A Snapshot Presentation: Using International Tools
Barrister Tim Cooke-Hurle (Doughty Street Chambers) presented on his work with Client Earth on their complaint against BP. The complaint – to the UK National Contact Point on the OCED Guidelines – argued that BP’s advertising had breached the Guidelines by deceiving consumers about their expenditure on low carbon energy, which is marginal compared to hydrocarbons. BP has now withdrawn the ads.
Following the Lead: National, European and International Initiatives
The day brought light to the progress on human rights and environmental due diligence legislation across the EU and made clear what can be achieved at national, regional and international levels.
Chris Patz (European Coalition for Corporate Justice) outlined France’s ‘Devoir de Vigilance’ law in France and proposed laws in the Netherlands and Germany which we hope are soon to follow – but stressed that the goal is harmonisation across the EU. The EU Commission’s recent report on supply chain due diligence expressed that the regional legal landscape does not provide coherence for businesses about human rights and environmental due diligence obligations.
Thomas Bart (Survie) described the case against Total brought under the French law. Total’s mega-oil project in Uganda threatens the environment and human rights – especially the rights of local people to own their land. Unfortunately, the case has now been referred to France’s Commercial Court, which tends to favour business interests.
Thomas and Lucie Chatelain (Sherpa) discussed experiences to date with using the French Duty of Vigilance Law to hold companies to account. Lucie brought attention to four major obstacles: 1) identifying which companies are covered by the law, as there is no public list; 2) company vigilance plans are often limited and lack transparency; 3) it is difficult to secure enforcement and liability; 4) case law on a variety of pending legal issues must be consolidated.
In the UK, we should implement “Duty to Prevent” laws, according to Louise Eldridge (CORE). Companies should be legally responsible for preventing environmental damage and human rights abuses in supply chains and operations. And, legally accountable for when they fail to do so – otherwise, companies won’t change. This is no “silver bullet” – but an essential start.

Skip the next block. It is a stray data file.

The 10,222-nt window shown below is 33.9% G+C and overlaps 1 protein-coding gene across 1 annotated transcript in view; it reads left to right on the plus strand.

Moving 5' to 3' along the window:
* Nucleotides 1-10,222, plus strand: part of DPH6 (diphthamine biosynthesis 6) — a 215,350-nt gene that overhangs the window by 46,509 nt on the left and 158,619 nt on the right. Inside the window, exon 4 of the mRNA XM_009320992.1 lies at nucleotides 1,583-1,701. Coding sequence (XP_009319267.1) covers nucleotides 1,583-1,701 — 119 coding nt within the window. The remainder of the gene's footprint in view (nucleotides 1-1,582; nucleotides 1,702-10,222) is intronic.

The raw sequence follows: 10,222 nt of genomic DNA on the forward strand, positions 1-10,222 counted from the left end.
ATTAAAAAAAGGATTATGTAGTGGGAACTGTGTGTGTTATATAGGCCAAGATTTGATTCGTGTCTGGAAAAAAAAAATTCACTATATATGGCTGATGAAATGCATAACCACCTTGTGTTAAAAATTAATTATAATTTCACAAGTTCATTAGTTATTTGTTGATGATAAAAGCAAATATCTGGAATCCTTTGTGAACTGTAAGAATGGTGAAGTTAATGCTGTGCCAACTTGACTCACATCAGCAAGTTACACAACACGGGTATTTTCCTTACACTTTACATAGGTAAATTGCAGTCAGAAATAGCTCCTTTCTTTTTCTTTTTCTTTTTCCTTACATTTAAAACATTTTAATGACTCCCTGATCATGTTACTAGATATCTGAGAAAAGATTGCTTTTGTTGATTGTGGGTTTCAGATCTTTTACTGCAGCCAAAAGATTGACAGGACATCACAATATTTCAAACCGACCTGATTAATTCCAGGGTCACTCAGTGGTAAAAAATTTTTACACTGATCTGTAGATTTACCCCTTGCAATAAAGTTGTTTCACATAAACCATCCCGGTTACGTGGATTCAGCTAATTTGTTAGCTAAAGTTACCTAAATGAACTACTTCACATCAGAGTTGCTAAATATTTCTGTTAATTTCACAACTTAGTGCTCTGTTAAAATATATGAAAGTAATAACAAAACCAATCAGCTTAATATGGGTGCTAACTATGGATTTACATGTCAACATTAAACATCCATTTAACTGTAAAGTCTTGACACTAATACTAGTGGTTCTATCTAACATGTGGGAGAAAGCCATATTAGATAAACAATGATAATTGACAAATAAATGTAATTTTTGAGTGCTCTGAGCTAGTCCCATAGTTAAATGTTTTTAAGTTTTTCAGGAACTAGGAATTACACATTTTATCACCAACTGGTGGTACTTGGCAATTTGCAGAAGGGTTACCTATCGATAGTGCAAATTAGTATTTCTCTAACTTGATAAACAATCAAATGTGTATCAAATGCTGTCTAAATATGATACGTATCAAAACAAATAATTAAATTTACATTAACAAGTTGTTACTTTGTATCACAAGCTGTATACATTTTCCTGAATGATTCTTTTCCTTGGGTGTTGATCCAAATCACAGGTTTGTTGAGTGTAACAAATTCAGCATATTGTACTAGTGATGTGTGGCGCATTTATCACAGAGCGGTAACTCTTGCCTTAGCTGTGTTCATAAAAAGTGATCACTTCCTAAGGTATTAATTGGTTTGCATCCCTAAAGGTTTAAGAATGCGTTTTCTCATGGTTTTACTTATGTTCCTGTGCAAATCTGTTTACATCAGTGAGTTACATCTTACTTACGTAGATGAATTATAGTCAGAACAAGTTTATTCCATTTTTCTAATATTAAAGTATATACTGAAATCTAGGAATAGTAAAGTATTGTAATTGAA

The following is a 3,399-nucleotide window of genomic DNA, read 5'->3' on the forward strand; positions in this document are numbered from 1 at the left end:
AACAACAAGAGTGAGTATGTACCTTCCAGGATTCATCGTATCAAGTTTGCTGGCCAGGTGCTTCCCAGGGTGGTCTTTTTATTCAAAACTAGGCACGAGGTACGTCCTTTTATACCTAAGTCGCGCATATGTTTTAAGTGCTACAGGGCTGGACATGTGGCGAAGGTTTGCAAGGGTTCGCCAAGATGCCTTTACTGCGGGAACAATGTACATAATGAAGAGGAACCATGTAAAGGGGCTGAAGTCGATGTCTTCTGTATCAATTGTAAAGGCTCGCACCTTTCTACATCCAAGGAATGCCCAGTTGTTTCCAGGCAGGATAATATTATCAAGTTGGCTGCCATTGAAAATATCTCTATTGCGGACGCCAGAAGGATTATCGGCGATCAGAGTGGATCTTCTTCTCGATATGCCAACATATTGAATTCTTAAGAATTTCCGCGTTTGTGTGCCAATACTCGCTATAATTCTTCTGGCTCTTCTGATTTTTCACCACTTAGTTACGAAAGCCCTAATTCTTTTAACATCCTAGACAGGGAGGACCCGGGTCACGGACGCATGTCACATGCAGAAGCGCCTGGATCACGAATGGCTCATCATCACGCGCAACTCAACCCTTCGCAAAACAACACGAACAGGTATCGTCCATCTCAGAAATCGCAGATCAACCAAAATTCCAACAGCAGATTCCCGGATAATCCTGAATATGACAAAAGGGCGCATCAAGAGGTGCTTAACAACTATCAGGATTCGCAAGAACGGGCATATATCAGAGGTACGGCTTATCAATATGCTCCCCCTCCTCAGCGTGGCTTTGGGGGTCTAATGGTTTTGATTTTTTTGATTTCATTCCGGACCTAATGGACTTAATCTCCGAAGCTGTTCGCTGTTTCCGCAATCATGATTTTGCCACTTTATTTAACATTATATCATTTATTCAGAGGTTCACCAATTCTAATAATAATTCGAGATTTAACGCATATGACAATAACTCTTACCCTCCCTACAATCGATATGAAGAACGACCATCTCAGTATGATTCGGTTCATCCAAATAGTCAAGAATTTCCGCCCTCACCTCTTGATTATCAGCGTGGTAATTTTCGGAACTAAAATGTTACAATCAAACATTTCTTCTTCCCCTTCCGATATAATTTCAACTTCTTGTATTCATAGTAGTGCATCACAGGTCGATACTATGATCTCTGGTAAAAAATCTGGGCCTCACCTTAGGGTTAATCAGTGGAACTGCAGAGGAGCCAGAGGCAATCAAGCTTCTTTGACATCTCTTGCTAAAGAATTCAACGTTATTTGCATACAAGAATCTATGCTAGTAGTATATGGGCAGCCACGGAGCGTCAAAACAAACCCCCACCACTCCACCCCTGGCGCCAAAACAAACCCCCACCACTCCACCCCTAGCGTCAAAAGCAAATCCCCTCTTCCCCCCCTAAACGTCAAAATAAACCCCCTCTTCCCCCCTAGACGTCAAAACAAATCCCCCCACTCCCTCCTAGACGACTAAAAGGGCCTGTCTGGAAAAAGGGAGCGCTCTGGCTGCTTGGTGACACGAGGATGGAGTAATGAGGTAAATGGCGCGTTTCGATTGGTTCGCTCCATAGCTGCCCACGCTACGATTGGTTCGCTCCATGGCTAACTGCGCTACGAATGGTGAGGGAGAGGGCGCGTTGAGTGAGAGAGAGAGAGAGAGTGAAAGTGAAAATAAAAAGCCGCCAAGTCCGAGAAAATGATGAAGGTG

Looking internationally, Dorothy Guerrero (Global Justice Now) highlighted the importance of the process to develop a UN Treaty on Business and Human Rights – a binding international instrument treaty applied to Transnational Corporations (TNCs). These corporate entities cause the most harm in the Global South, argue GJN and their partners in the Treaty Movement, and corporate obligations under International law have the potential to make TNCs accountable to the international community – not only to nation-states.
Questions and Answers:
In a Q&A session, Prof. Robert McCorquodale addressed major questions surrounding legislation on corporate accountability: including if legislation should be incorporate civil or criminal sanctions; if prevention should be prioritised over resolving existing corporate damage; and what information corporations should be allowed to rely on to defend themselves over failures to conduct human rights due diligence.
We had great feedback on the meeting from participants. Our work is important for “bringing together all the different NGO’s” (Rosa Polaschek – Oxfam), is vital for hearing a “range of voices” (Shona Hawkes – Global Witness) and “linking them with the international community” (Thomas Wills – Traidcraft Exchange).
We’d like to thank all our partners and panellists; without their support, this Partner Meeting would not have been possible. Thank you to everyone who came and showed their support, making it the biggest CORE Partner Meeting yet! We look forward to seeing you next year.